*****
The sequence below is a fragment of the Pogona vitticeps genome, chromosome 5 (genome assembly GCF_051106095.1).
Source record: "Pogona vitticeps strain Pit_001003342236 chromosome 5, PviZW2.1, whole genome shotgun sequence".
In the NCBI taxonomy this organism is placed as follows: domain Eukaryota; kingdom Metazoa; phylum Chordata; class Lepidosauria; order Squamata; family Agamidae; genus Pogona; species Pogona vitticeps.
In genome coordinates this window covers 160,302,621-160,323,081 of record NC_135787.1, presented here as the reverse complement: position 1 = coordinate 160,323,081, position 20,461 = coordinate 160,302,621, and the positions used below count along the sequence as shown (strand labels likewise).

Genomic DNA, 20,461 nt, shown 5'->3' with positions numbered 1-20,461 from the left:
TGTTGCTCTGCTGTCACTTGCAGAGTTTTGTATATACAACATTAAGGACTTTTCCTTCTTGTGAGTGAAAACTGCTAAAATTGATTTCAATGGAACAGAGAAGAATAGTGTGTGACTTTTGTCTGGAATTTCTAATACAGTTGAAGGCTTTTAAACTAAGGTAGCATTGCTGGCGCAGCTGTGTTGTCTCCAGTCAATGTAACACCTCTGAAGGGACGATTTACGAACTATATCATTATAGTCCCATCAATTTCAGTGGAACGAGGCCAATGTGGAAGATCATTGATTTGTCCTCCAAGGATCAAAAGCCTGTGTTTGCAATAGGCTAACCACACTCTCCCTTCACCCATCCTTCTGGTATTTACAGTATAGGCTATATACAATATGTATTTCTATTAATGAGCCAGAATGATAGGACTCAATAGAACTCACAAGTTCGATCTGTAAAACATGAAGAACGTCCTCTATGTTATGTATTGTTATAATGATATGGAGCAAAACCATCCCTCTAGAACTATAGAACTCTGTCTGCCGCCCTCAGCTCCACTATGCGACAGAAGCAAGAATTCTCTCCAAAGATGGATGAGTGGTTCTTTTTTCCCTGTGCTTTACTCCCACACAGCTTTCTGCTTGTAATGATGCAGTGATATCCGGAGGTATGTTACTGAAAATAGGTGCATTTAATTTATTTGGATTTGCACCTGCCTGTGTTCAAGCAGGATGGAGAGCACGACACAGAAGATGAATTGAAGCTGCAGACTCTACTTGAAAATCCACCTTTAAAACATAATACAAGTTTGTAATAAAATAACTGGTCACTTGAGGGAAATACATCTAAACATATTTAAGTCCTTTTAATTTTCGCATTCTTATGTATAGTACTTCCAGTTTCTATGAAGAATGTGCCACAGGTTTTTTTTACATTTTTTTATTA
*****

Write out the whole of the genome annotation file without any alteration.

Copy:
The sequence below is a fragment of the Pogona vitticeps genome, chromosome 5 (genome assembly GCF_051106095.1).
Source record: "Pogona vitticeps strain Pit_001003342236 chromosome 5, PviZW2.1, whole genome shotgun sequence".
In the NCBI taxonomy this organism is placed as follows: domain Eukaryota; kingdom Metazoa; phylum Chordata; class Lepidosauria; order Squamata; family Agamidae; genus Pogona; species Pogona vitticeps.
In genome coordinates this window covers 160,302,621-160,323,081 of record NC_135787.1, presented here as the reverse complement: position 1 = coordinate 160,323,081, position 20,461 = coordinate 160,302,621, and the positions used below count along the sequence as shown (strand labels likewise).

Genomic DNA, 20,461 nt, shown 5'->3' with positions numbered 1-20,461 from the left:
TGTTGCTCTGCTGTCACTTGCAGAGTTTTGTATATACAACATTAAGGACTTTTCCTTCTTGTGAGTGAAAACTGCTAAAATTGATTTCAATGGAACAGAGAAGAATAGTGTGTGACTTTTGTCTGGAATTTCTAATACAGTTGAAGGCTTTTAAACTAAGGTAGCATTGCTGGCGCAGCTGTGTTGTCTCCAGTCAATGTAACACCTCTGAAGGGACGATTTACGAACTATATCATTATAGTCCCATCAATTTCAGTGGAACGAGGCCAATGTGGAAGATCATTGATTTGTCCTCCAAGGATCAAAAGCCTGTGTTTGCAATAGGCTAACCACACTCTCCCTTCACCCATCCTTCTGGTATTTACAGTATAGGCTATATACAATATGTATTTCTATTAATGAGCCAGAATGATAGGACTCAATAGAACTCACAAGTTCGATCTGTAAAACATGAAGAACGTCCTCTATGTTATGTATTGTTATAATGATATGGAGCAAAACCATCCCTCTAGAACTATAGAACTCTGTCTGCCGCCCTCAGCTCCACTATGCGACAGAAGCAAGAATTCTCTCCAAAGATGGATGAGTGGTTCTTTTTTCCCTGTGCTTTACTCCCACACAGCTTTCTGCTTGTAATGATGCAGTGATATCCGGAGGTATGTTACTGAAAATAGGTGCATTTAATTTATTTGGATTTGCACCTGCCTGTGTTCAAGCAGGATGGAGAGCACGACACAGAAGATGAATTGAAGCTGCAGACTCTACTTGAAAATCCACCTTTAAAACATAATACAAGTTTGTAATAAAATAACTGGTCACTTGAGGGAAATACATCTAAACATATTTAAGTCCTTTTAATTTTCGCATTCTTATGTATAGTACTTCCAGTTTCTATGAAGAATGTGCCACAGGTTTTTTTTACATTTTTTTATTA